- Helps to save time by removing the need to switch between repos
- Easy transition into a repo with a file browser or command prompt
- Automatically detects open File Explorers and adds a status appendix to their title if they are in the context of a git repository
- Is prone to crashes at program start.
- It needs a dependency - .NET Framework Runtime v4.7.2 to be installed.
Source: RepoZ GitHub repository
GitFiend describes itself as a Git client designed for humans. It is not free and offers a 30-day trial. It is nicely designed and offers all the standard features of git actions. Although it is just a few years in, it is quickly rising to the ranks of notable Git clients.
- It offers the main git features like branching, merge conflict resolve, filter, stashing, tags, and remotes
- Ability to see a graph of push/pull/merge
- Key features like search history, git submodules, and multi-repos are yet to be added to the application
Source: GitFiend website
GitFinder is an integration for Finder on macOS. That means you can perform git operations from Finder directly. What makes GitFinder stand out is the excellent interface and functionalities, such as using keyboard shortcuts and working on pull requests from Finder.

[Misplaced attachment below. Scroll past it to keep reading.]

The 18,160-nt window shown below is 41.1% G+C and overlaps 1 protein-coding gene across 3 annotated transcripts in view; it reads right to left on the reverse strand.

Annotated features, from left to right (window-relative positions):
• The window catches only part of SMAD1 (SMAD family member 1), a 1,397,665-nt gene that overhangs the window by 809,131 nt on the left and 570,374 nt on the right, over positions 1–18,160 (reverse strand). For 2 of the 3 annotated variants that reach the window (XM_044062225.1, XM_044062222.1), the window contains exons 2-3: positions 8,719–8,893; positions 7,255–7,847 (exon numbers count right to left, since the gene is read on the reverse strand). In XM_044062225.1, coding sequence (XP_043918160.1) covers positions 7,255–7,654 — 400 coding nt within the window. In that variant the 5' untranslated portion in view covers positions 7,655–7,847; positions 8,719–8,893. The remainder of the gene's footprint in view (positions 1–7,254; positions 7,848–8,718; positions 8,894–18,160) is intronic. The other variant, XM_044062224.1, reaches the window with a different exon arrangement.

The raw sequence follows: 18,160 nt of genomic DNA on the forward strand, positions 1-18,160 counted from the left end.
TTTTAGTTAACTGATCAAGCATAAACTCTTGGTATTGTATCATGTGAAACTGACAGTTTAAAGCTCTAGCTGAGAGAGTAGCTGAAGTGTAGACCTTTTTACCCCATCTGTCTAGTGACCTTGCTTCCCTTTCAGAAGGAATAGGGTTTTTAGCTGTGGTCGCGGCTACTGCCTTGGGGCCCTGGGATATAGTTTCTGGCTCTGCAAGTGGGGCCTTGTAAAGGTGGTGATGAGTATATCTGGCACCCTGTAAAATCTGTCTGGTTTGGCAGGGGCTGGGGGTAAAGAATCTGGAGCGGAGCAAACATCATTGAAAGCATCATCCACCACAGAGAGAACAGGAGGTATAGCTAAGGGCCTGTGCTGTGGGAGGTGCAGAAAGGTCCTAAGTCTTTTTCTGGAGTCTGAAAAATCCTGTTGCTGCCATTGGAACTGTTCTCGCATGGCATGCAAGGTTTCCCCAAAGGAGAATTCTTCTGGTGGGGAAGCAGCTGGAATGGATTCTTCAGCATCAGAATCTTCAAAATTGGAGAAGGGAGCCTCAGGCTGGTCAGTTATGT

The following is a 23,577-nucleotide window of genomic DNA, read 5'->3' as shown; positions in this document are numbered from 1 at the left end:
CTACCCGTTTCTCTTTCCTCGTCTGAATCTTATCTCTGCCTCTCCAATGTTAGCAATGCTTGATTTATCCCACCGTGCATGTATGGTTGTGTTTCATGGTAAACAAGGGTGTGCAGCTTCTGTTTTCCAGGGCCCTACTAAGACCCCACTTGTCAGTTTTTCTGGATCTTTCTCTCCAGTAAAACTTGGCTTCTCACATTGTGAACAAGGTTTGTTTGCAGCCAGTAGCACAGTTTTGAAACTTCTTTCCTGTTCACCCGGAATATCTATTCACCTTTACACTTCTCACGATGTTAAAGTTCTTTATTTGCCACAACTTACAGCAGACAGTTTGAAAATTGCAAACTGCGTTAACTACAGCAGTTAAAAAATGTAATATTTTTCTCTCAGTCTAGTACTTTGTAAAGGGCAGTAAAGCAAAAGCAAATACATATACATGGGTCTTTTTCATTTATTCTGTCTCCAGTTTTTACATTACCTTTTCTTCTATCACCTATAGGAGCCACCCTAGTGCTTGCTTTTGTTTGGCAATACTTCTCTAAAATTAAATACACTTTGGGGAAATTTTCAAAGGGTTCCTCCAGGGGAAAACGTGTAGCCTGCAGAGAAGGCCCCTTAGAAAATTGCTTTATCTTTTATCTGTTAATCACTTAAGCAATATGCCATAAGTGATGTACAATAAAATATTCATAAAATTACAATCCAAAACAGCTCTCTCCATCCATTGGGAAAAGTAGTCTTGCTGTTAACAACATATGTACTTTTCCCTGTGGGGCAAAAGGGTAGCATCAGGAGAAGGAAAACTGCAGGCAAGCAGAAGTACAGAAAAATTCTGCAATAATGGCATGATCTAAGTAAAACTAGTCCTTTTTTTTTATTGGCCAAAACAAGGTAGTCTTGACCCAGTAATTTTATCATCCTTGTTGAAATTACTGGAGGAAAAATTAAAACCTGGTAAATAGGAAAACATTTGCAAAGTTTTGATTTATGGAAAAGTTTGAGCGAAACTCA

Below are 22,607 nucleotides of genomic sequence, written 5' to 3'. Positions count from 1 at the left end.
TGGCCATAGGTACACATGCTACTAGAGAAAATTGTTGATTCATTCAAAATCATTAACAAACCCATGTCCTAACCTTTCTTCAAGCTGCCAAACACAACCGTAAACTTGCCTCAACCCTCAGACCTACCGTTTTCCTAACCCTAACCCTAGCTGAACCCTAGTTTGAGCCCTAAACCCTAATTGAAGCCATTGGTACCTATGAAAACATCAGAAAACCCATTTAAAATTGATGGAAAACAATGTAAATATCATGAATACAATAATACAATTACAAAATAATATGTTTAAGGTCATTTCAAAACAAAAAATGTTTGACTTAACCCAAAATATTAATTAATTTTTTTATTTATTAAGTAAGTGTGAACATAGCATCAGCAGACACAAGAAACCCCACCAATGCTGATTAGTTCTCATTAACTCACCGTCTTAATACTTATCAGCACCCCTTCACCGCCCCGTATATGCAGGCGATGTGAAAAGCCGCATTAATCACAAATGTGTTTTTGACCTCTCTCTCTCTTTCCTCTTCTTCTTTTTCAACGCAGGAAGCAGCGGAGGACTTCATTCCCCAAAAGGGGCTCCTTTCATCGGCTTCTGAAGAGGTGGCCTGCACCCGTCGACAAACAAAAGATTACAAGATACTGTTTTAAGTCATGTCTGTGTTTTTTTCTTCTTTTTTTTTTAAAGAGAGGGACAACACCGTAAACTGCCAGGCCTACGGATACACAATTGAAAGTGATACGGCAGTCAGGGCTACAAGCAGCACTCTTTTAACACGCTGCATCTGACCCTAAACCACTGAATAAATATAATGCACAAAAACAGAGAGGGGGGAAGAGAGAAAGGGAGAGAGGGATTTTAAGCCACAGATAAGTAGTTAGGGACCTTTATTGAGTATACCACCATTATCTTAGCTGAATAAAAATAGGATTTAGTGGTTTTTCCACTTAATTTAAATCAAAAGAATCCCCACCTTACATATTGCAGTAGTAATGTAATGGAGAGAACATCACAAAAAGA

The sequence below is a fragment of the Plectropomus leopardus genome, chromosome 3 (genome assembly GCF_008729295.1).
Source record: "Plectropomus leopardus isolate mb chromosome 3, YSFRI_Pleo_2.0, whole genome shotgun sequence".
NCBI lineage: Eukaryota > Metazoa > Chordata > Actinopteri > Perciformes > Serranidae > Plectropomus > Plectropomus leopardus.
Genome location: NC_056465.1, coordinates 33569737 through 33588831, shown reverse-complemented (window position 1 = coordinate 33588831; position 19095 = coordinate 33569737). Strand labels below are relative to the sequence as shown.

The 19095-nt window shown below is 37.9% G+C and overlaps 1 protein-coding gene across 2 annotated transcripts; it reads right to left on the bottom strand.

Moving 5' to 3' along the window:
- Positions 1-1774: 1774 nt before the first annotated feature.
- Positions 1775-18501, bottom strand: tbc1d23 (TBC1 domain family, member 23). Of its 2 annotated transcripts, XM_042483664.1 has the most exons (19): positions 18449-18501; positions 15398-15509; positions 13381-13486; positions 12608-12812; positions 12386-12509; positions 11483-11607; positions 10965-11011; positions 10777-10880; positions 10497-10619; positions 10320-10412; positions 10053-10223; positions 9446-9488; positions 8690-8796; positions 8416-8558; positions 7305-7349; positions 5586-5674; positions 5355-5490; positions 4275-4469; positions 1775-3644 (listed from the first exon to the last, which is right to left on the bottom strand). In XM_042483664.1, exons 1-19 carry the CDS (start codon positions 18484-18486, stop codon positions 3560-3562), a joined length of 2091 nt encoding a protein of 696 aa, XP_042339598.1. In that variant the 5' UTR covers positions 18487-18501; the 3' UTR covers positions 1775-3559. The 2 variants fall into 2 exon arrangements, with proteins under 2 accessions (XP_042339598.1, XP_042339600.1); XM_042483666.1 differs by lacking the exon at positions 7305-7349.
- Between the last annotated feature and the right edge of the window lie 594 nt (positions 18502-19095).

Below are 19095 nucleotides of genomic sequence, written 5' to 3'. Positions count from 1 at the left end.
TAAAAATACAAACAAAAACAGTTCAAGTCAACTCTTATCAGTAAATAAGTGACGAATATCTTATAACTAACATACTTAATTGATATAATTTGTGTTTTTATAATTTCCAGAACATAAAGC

- The licensed version provides full integration
- You can work on pull requests directly from Finder
- Limited features for the trial version
- Does not integrate with other file managers for macOS because it is primarily designed for Finder
Source: GitFinder website
Vershd client allows you to transition from the command line to the GUI and vice versa. It can show in advance what will happen when specific actions are taken. Vershd comes with a unique design that makes working with git effortless, according to their website.